Of all of the US cities on Amazon’s second-headquarters shortlist, Raleigh, N.C., would need to build the most rental units each year to keep up with the demand, according to an analysis HotPads, a Zillow-owned apartment- and home-search platform, released Wednesday morning.
To keep rent inflation at current levels, Raleigh would need to increase the number of rental units available by about 23 percent each year, which equates to building about 2,520 annually. Columbus, Ohio, and Nashville follow Raleigh on the list of cities that need to build the most rental units relative to current levels to accommodate the new demand and keep rent growth steady.
If Amazon selects the Boston metro area, it would need to build about 4.1 percent more rental units — or around 2,720 — each year to keep rent growth steady. Typically, Boston has about 65,600 available rental units on the market each year. The Boston metro area, according to Zillow, includes Suffolk, Middlesex, Plymouth, and Norfolk counties, in addition to Strafford and Rockingham counties in southern New Hampshire.
Amazon’s second headquarters is expected to bring 50,000 jobs to the chosen city, primarily in the management, software development/engineering, legal, accounting, and administrative fields. Based on the homeownership rate in the fields Amazon would be hiring for, HotPads estimated how many renters the new headquarters would be expected to bring in each year and how this influx would affect each metro’s supply of available rentals.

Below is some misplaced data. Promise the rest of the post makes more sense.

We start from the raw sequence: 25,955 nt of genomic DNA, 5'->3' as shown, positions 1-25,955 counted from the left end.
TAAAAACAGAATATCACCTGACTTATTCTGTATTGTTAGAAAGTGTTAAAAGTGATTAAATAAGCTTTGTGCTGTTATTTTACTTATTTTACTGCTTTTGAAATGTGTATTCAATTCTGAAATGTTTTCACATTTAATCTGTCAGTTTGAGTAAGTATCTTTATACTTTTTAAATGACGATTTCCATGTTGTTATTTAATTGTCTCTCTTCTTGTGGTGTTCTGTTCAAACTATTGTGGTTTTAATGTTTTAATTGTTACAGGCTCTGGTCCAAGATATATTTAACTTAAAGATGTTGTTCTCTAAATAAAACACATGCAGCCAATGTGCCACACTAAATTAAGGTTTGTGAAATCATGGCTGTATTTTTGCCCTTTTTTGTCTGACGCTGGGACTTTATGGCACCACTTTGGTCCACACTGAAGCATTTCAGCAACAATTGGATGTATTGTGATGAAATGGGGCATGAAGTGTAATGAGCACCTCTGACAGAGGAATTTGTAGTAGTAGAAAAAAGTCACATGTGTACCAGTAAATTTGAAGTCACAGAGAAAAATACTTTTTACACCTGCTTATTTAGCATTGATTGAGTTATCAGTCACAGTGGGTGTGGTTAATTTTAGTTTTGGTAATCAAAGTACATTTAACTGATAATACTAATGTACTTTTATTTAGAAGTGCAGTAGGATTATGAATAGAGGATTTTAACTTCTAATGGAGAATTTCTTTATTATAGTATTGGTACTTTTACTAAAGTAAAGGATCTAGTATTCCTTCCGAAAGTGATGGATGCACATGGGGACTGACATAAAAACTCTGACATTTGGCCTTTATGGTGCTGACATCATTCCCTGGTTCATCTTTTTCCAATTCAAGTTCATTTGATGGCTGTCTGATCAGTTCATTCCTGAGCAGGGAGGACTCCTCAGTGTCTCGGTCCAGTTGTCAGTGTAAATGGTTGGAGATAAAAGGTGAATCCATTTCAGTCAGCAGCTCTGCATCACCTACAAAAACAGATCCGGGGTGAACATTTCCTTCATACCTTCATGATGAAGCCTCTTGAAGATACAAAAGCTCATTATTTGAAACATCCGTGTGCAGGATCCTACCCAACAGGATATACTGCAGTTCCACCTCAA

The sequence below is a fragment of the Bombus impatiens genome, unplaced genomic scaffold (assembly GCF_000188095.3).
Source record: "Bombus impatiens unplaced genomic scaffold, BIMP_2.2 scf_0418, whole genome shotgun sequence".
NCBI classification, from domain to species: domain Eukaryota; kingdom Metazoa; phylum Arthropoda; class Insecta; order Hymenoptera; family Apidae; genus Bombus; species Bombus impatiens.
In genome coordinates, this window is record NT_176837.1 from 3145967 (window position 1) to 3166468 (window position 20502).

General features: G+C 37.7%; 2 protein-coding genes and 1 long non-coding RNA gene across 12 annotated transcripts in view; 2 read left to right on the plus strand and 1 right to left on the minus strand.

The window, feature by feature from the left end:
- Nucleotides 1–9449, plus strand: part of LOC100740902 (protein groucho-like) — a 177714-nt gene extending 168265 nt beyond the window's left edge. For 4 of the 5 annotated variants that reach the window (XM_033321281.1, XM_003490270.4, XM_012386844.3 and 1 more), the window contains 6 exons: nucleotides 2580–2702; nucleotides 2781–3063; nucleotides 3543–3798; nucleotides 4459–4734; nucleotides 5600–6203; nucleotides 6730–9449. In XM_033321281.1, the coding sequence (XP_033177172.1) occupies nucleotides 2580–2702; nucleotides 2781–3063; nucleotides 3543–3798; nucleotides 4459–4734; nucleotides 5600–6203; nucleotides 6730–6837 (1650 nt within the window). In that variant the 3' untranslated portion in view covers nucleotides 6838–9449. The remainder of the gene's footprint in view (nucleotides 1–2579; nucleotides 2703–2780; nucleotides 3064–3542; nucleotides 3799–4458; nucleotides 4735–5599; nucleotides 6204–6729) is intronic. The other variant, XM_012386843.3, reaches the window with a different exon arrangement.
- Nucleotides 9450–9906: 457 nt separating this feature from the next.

Among the US metros still vying for Amazon’s second headquarters, Raleigh has one of the more affordable rental markets. The median rent in Raleigh is $1,470, up about 3.4 percent over the past year. Population wise, Raleigh is the smallest metro still under consideration and typically has about 10,800 available rental units on the market each year.
If Amazon HQ2 went to Columbus, the rental supply would need to increase by 22.1 percent to keep rent growth steady, which equates to building about 2,480 units a year. Nashville would need to increase its supply by 15.2 percent a year, or 2,000 additional units. The median rent in Columbus is $1,410 a month, and the median rent in Nashville is $1,505 a month.
“An influx of new residents will inevitably influence the rental market, particularly in smaller markets like Raleigh and Columbus,” said Joshua Clark, an economist at HotPads. “Both Raleigh and Columbus have seen remarkable growth in recent years, but if selected, they’ll have to undergo the most dramatic building boom to accommodate Amazon HQ2 and keep rent inflation at current levels. However, finding available land has been a recurring issue for both Amazon and housing developers in Seattle — so areas with more buildable space like Raleigh and Columbus may have an advantage when it comes to building for Amazon’s future. No matter which city is chosen for HQ2, planning in advance will be critical as developers, city officials, and renters adapt to a new normal that includes a strong and ever-growing tech workforce.”
Among the US metros on Amazon’s shortlist, New York City would see the smallest impact on available rental inventory. New York City typically has about 213,200 available rentals on the market each year and would need to increase its supply by just 1.5 percent a year.